ATF Blames Texas Church Fires On Serial Arsonist

| February 9, 2010

Fire destroyed the Clear Springs Baptist Church near Tyler on February 8, 2009. Federal investigators suspect arson.

Recent fires that destroyed or damaged several churches in eastern Texas were likely set by one person or group of people, federal authorities said Tuesday.

Fires that broke out at two churches near Tyler on Monday have not yet been ruled arson, but authorities are investigating them as such. They were reported within an hour of one another and there were signs that at least one of the churches had been broken into.

Since Jan. 1, ten churches — eight in eastern Texas and two in the central part of the state — have been set ablaze deliberately, authorities have said.

The U.S. Bureau of Alcohol, Tobacco, Firearms and Explosives, which is heading the investigation into the blazes, believe they are the work of a serial arsonist or group of arsonists, said Clay Alexander, the head of the bureau's office in Tyler.

The agency is offering a $25,000 reward in the case and has set up a hotline for information: 512.424.2080.

Alexander offered few details about Monday's blazes, but he said they were being investigated as arsons.

The fires broke out at two churches about three miles apart in a rural area northwest of Tyler, which is about 85 miles southeast of Dallas.

"We would just like to find out why this is going on and please stop it," Smith County Fire Marshal Jim Seaton said.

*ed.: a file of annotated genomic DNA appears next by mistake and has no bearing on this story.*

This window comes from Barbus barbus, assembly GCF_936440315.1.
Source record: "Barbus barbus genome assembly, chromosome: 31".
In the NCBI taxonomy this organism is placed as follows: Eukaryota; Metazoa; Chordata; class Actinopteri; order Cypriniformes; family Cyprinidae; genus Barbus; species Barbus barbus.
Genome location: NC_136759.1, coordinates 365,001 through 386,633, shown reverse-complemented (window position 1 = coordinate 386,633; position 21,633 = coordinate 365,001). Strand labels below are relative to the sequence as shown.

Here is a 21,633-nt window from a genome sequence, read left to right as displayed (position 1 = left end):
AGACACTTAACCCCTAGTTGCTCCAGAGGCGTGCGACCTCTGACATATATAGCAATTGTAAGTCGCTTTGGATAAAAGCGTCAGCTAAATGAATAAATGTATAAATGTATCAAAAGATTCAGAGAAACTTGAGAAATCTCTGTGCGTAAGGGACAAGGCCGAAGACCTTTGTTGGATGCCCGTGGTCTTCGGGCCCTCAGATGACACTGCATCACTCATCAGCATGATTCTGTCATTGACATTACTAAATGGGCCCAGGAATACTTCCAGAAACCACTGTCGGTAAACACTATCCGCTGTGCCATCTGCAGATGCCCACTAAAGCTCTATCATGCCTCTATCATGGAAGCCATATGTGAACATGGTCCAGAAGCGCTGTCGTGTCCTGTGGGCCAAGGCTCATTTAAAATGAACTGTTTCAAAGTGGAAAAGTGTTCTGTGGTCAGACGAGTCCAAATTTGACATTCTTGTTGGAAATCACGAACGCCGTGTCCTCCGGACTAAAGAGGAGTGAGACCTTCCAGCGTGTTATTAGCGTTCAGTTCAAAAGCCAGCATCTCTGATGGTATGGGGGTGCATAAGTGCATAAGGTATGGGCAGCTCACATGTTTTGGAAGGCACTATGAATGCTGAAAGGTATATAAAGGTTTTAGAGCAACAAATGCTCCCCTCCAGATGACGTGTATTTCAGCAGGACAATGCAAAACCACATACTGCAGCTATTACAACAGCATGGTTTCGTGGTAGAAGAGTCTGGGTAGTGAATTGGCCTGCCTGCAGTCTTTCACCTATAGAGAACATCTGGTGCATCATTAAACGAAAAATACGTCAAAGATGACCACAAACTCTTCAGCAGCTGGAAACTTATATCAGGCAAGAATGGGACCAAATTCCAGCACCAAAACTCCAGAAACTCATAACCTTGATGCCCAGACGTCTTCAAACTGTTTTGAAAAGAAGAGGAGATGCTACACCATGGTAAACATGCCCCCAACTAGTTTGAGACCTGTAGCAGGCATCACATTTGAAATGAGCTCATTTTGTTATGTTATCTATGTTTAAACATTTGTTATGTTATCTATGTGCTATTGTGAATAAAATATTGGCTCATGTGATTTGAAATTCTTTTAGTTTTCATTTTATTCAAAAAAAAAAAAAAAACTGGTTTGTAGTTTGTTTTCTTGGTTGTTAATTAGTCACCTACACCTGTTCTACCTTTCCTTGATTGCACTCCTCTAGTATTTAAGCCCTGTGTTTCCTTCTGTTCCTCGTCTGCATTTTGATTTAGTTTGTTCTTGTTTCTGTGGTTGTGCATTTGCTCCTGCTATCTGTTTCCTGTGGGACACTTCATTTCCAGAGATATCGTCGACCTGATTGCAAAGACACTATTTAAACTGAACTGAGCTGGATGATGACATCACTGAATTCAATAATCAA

Nearby fire departments have been on high alert because of the fires, and firefighters from throughout the area responded quickly to the Monday blazes at the Dover Baptist Church and Clear Spring Missionary Baptist Church, said Smith County Assistant Fire Marshal Oren Hale.

There were no injuries reported in either fire, but the damage appeared to be extensive, said Hale, who worked at both fire scenes until about 3 a.m. Tuesday.

"They were big ones. They're not to the ground, but they'll be total losses," he said.

Assistant Fire Marshal Connie McCoy-Wasson, who was first on the scene at Clear Spring Missionary Baptist Church, said flames were coming out of the building's roof when she got there. The back door of the church had been broken, she said.

The church's pastor, Brandon Owens, said Monday he would somehow hold Sunday services.

Several people gathered Tuesday near the still-smoldering Dover church. Most of small building's roof had collapsed, but the steeple was still standing.

"It's heartbreaking," said 70-year-old Floyd Moseley, a retired Tyler firefighter who used to belong to the church and whose father helped build it.

The church only has about 70 members, with regular Sunday attendance about half of that.

Dover Baptist recently took precautions because of so many church fires, trustee Albert Valadez said. The staff barred the church doors and installed "dummy" inoperable video cameras above the main doors because the church couldn't afford real video equipment.

"It's devastating," Pastor Carl Samples said. "It definitely tests your faith, but I know beyond every doubt that God can see us through."

Rusk County Sheriff Danny Pirtle asked to meet with area church leaders on Thursday to discuss safety measures.

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Category: Church Security

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